2017 Abstracts Stage 2

The Lust for Power in Shakespeare’s Rome: Altruism vs. Egoism

Julius Caesar can be seen as both a tragic hero, or a deservedly vanquished tyrant; or perhaps even somewhere in between the two. The purpose of this title is to discover, using the theories of egoism and altruism from Hobbes and Smith respectively, where the characters of the Shakespeare production lie. The play is notorious for having ambiguous characters in terms of their actions: however, by using these philosophical theories, it becomes possible to clear the muddy waters and find some truth to the play. Does Caesar act like the power-crazed egoist tyrant he was murdered for being? Or was he simply rising in power as a result of the people’s adoration for his altruistic actions?

Not only Caesar’s intentions were ambiguous, the likes of Cassius, Antony and Brutus all show evidence of being both selfish and selfless – so who, if anyone, can be considered a hero in this play, and who is or are, the true villains? Throughout this essay I will be trying to deduce these answers, to work out whether Caesar was killed righteously, or as a result of clever deception and envy of his power, whether the senators of Rome acted for the good of their people, or to try and increase their own power to ensure their happiness and quality of life is never threatened.

2017 Abstracts Stage 2

An Attempt at Altruism? An Evaluation of Consumer Boycott’s Motivations and Outcomes.

This project aims to evaluate whether consumer boycotts are truly altruistic or an egoistic attempt to save reputations and adhere to social pressure out of self-interest. Do consumers and corporations really care about the impact of their actions or just want to look like decent caring people?

2013 Abstracts Stage 2

Are We Naturally Egoistic or Altruistic?

THOMAS HOBBES – ‘Leviathan’

Man is selfish in the state of nature; we achieve peace through a sovereign which we obey for selfpreservation.

BERNARD MANDEVILLE – ‘The Fable of the Bees’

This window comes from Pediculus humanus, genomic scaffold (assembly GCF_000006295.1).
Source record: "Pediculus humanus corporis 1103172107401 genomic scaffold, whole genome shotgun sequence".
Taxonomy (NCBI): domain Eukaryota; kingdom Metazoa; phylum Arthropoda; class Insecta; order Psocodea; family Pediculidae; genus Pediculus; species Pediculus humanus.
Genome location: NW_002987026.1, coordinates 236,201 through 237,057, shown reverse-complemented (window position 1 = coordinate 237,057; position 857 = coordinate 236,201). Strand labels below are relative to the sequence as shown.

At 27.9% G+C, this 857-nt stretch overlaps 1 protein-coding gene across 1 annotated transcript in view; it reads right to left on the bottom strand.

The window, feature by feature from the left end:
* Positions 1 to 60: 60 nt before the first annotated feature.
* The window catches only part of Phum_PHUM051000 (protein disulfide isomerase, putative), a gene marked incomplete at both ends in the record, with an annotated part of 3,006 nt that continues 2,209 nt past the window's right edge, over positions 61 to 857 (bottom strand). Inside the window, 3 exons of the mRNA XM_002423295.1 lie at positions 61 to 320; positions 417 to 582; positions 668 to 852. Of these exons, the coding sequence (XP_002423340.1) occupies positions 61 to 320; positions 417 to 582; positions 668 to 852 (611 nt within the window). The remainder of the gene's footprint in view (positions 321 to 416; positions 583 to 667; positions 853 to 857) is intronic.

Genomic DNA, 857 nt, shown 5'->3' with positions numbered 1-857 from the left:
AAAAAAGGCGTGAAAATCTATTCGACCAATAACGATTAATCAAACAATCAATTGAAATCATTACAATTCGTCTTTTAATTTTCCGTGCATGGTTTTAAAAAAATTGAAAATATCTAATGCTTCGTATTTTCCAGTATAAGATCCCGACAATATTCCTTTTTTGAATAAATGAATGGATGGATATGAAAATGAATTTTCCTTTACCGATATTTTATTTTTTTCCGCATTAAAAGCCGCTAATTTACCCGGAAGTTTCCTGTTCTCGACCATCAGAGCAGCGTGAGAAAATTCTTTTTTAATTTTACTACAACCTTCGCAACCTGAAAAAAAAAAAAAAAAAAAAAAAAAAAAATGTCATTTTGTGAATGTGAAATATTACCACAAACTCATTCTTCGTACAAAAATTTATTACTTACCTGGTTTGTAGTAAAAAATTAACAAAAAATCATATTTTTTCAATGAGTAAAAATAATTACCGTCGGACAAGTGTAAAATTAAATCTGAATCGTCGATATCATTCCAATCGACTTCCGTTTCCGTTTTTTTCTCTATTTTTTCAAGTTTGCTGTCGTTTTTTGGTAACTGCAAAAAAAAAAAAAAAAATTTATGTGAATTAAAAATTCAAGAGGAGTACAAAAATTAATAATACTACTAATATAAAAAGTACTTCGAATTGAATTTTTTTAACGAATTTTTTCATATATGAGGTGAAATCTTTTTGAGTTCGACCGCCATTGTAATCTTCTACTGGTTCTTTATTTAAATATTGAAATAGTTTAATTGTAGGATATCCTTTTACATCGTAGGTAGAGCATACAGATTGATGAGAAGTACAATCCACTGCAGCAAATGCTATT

Altruistic behaviour is a myth and the motivation for everything we do is egoistic. Our ultimate goal is always to increase our own welfare and we help others only to the extent that helping them can benefit ourselves.

AYN RAND – ‘The Virtue of Selfishness’

Rand believes that since selfishness is serious, rational and concerned with one’s own wellbeing, then it is therefore a requirement to achieve ultimate moral value. Rand therefore states that this is the reason that selfishness is in fact a virtue.

DAVID HUME – ‘Treatise and second Enquiry’.

Hume puts forward that not only do we experience in ourselves a feeling for humanity but we also observe it in others. He argues that this sympathy and benevolence disproves the selfish hypothesis and is “contrary both to common feeling and to our most unprejudiced notions”.


The theory of utilitarianism somewhat contrasts with both egoism and altruism.


Rousseau argues that human nature on the whole is good. He argues that it is the influence of society that corrupts and changes the ‘natural man’ into an egoistic being.

Calculated altruism, underlying self-interest?
Doing good for the sake of reward?
Selfishness in disguise?
Survival of the fittest?

Natural interest in the good of others?
Doing good for the sake of good?
Developed and evolved throughout humanity?
Must we be taught altruism due to natural selfishness?

2012 Abstracts Stage 3

Altruism vs. Egoism: a Debate through the Life of Simone Weil

Described by Albert Camus in 1951 as the only great spirit of our time‘, Simone Weil was a philosopher, writer, teacher and social activist who dedicated the majority of her life to helping others. However, her altruistic nature progressed into an incessant need to share the suffering of others. As a result, Weil neglected her own health and died in 1943, aged just 34.

Weil was a hugely admirable person, but in this project, I am going to put forward an argument in favour of the need for an egoistic moral structure to ensure the progression of society.

After providing an account of Weil‘s life, highlighting her troubles and endeavours along the way, I will use Mill‘s Utilitarianism to demonstrate an altruistic account of morality. However, I will go on show the flaws in Mill‘s theory in order to illustrate why an altruistic structure to society is implausible.

I will then assess Barbara Oakley‘s study, Pathological Altruism, to address her idea that altruistic acts can become harmful when taken to an unhealthy extreme. Many of Weil‘s characteristics match up to Oakley‘s studies, providing an understanding behind her eating and mental disorders.

So next I will turn to Hobbes‘s account of morality, Rational Egoism, to see if that could provide a more comprehensive ethical structure. His recognition of individual‘s self-interest ensures the basis of a productive society, where people would look to employ their strengths in order to further themselves, which is something I feel Weil didn‘t fully achieve.

However, there are also flaws to Hobbes‘s account, and so I will conclude by asserting that currently no entirely adequate moral-political exists. I will then look at Williams‘s interpretation of morality, as he suggests that comprehensive moral philosophy is empty and boring‘.